Earthquake engineers this week criticised Italy’s decision to charge seven geologists, scientists and public officials with manslaughter following the L’Aquila earthquake in 2007.
“We believe it is unacceptable to accuse and legally indict scientists and members of a governmental panel because they failed to make a prediction of an extreme natural event in a particular place or because their statements are not considered appropriate,” said European Association for Earthquake Engineering (EAEE) president Mihail Garevski in an open letter to Italian president Giorgio Napolitano.
The quake struck the small town of L’Aquila, 95km north east of Rome, on 6 April 2009 killing 299, injuring over 1,500 and displacing 17,000.
The L’Aquila Prosecutor’s Office has charged the directors of Italy’s Commissione Grande Rischi (Commission for Big Risks) for failing to take adequate precautions before the 6.2 magnitude quake. The seven are accused of reassuring residents about the likelihood of a serious earthquake, although they deny this.
Those charged include four members of the commission, including Instituto Nazionale di Geofisica e Vulcanologia (INGV) president Enzo Boschi and Italian National Earthquake Centre director Guilo Selvaggi. The INGV is the Italian equivavalent of the British Geological Survey. The three others charged are members of the civil protection department.
“The fact is that both Boschi and Selvaggi (and the other scientists) never gave any reassuring information to news media but someone else (from the Civil Protection department and also under trial) did,” INGV research director Alberto Michelini told NCE. INGV is Italy’s equivalent of the British Geological Survey.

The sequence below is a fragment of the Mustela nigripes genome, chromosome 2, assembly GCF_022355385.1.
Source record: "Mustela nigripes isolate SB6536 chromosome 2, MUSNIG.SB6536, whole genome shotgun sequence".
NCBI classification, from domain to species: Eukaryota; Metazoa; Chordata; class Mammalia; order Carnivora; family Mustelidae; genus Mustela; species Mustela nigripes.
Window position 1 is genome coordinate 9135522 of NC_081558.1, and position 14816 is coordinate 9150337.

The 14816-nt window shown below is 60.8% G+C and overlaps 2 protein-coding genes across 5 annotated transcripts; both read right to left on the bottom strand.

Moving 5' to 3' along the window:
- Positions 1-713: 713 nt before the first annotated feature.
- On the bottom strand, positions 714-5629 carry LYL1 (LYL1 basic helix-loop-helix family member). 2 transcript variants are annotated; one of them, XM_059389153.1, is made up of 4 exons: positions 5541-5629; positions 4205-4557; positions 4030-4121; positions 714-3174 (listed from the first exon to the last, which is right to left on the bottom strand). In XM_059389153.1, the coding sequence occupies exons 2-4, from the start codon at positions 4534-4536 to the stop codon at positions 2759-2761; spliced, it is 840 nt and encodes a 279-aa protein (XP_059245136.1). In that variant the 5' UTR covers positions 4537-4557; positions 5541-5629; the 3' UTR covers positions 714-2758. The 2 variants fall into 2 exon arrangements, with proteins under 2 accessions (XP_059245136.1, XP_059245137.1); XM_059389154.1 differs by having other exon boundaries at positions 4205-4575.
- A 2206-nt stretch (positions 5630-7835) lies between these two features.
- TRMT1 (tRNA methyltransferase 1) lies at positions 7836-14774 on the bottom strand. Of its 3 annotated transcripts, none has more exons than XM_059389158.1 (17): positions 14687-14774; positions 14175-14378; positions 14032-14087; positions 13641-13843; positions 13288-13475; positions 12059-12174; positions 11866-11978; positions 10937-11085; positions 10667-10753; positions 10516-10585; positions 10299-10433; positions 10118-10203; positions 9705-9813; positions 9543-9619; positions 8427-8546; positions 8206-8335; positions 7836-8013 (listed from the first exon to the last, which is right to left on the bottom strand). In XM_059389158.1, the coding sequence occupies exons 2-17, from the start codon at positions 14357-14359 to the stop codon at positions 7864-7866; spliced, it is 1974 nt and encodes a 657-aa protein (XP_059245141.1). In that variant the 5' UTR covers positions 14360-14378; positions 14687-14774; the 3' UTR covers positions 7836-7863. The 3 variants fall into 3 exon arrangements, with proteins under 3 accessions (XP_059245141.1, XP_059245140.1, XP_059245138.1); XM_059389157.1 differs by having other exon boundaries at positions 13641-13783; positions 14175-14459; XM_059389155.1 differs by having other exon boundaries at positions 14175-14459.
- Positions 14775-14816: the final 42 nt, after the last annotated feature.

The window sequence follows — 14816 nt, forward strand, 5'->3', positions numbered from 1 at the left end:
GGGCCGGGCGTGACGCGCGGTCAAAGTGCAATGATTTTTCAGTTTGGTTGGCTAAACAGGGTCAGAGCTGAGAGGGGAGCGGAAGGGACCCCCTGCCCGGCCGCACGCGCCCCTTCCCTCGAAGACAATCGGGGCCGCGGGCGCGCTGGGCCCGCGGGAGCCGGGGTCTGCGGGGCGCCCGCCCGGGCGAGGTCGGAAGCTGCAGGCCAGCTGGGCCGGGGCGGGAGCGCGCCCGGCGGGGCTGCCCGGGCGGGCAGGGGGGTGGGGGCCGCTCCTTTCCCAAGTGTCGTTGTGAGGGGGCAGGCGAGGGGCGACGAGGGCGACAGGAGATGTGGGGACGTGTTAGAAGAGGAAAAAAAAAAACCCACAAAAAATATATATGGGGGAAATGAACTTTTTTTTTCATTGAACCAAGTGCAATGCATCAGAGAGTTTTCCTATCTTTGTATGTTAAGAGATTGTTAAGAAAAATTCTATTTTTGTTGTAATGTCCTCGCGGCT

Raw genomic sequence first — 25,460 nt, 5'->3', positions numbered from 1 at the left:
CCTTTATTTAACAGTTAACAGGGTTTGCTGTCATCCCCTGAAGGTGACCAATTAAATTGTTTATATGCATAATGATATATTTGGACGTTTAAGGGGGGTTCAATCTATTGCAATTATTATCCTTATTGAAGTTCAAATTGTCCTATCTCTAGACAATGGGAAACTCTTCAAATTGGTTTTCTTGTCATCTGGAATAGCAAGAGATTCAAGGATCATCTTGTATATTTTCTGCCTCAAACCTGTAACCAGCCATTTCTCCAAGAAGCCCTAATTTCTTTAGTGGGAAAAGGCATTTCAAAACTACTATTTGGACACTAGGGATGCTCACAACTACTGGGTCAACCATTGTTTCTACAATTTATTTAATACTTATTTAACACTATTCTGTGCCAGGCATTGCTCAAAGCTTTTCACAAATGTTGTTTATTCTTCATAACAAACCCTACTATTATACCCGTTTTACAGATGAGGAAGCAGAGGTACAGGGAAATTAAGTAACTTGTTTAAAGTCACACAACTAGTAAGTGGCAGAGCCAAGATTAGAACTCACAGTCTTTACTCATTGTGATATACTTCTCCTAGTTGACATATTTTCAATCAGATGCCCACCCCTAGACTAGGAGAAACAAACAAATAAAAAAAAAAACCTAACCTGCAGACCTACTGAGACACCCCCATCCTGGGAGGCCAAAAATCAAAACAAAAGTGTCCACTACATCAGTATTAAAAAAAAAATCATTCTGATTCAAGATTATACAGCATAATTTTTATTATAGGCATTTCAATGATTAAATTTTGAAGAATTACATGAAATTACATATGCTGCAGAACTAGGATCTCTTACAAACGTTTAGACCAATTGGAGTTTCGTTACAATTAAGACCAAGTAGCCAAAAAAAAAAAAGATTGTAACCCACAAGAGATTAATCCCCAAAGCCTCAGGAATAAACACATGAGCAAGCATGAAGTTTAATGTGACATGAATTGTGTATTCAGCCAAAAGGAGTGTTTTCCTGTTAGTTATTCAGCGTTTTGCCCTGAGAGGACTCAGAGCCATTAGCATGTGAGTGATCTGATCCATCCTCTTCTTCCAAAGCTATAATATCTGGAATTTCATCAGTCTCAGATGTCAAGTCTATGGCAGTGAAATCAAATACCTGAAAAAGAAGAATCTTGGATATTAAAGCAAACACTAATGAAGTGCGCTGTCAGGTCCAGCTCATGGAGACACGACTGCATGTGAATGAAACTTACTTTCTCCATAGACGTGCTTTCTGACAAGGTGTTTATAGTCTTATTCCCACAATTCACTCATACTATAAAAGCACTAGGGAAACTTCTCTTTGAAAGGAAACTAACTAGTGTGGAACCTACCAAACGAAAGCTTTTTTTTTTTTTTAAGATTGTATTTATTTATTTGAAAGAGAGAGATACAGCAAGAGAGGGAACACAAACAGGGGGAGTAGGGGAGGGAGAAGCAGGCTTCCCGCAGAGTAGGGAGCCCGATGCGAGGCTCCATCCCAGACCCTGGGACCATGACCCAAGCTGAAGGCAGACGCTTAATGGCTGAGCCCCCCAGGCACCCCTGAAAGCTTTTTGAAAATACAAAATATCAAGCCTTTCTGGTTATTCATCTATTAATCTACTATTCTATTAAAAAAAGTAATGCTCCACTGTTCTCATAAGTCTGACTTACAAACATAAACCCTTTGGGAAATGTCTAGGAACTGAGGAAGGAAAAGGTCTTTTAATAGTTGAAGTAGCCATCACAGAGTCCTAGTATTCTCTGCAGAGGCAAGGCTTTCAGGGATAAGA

The commission comprises scientists and experts who advise Italy’s civil protection department about seismology policy (NCE 1 July 2010). The EAEE expressed concern that scientists face criminal charges for following established scientific practices. It said this could have a very adverse affect on academic research.
The letter in full
June 6, 2011
Dear Mr. President,
We are writing on behalf of the European Association for Earthquake Engineering (EAEE), to express our concern for the indictment of five scientists and two government officials, who were members of a government panel discussing earthquake risk, by the Court of L’Aquila.
The indictment was based on the failure of those accused to warn the population before the strong earthquake of 6 April 2009 that killed about 300 people. We believe it is unacceptable to accuse and legally indict scientists and members of a governmental panel because they failed to make a prediction of an extreme natural event in a particular place or because their statements are not considered appropriate.
The earthquake rupture process is a very complex issue that cannot be predicted with our present capabilities and knowledge and we believe that it will not be possible for many years to come. Even though from time to time there are scientists, or just amateurs, who claim that they can make predictions that include the time and location of the earthquake event, the scientific community at large treats them as speculations, and they should be disregarded by the government officials and media.
This case, as many others in our experience, shows very vividly how media, and thus certain fractions of the society, can misinterpret the scientific statements and, sometimes, misuse them for their purposes.
Furthermore, we believe that subjecting scientists to criminal charges for adhering to accepted scientific practices may have very adverse effects on academic research, and may prevent free exchange of ideas that is essential for progress in science and discouraging them from participating in matters of great public importance.
Finally, focusing the attention of the public opinion on possible warnings of the population for highly improbable earthquake will create expectations in this matter, thus relaxing people with respect to the real problem of seismic prevention, which is one of strengthening existing vulnerable constructions. This is a responsibility of politics and of every single citizen.
We seek your assistance and support to relieve these scientists from this unusual and unbelievable indictment.
Prof. Mihail Garevski Prof. Atilla Ansal
President Secretary General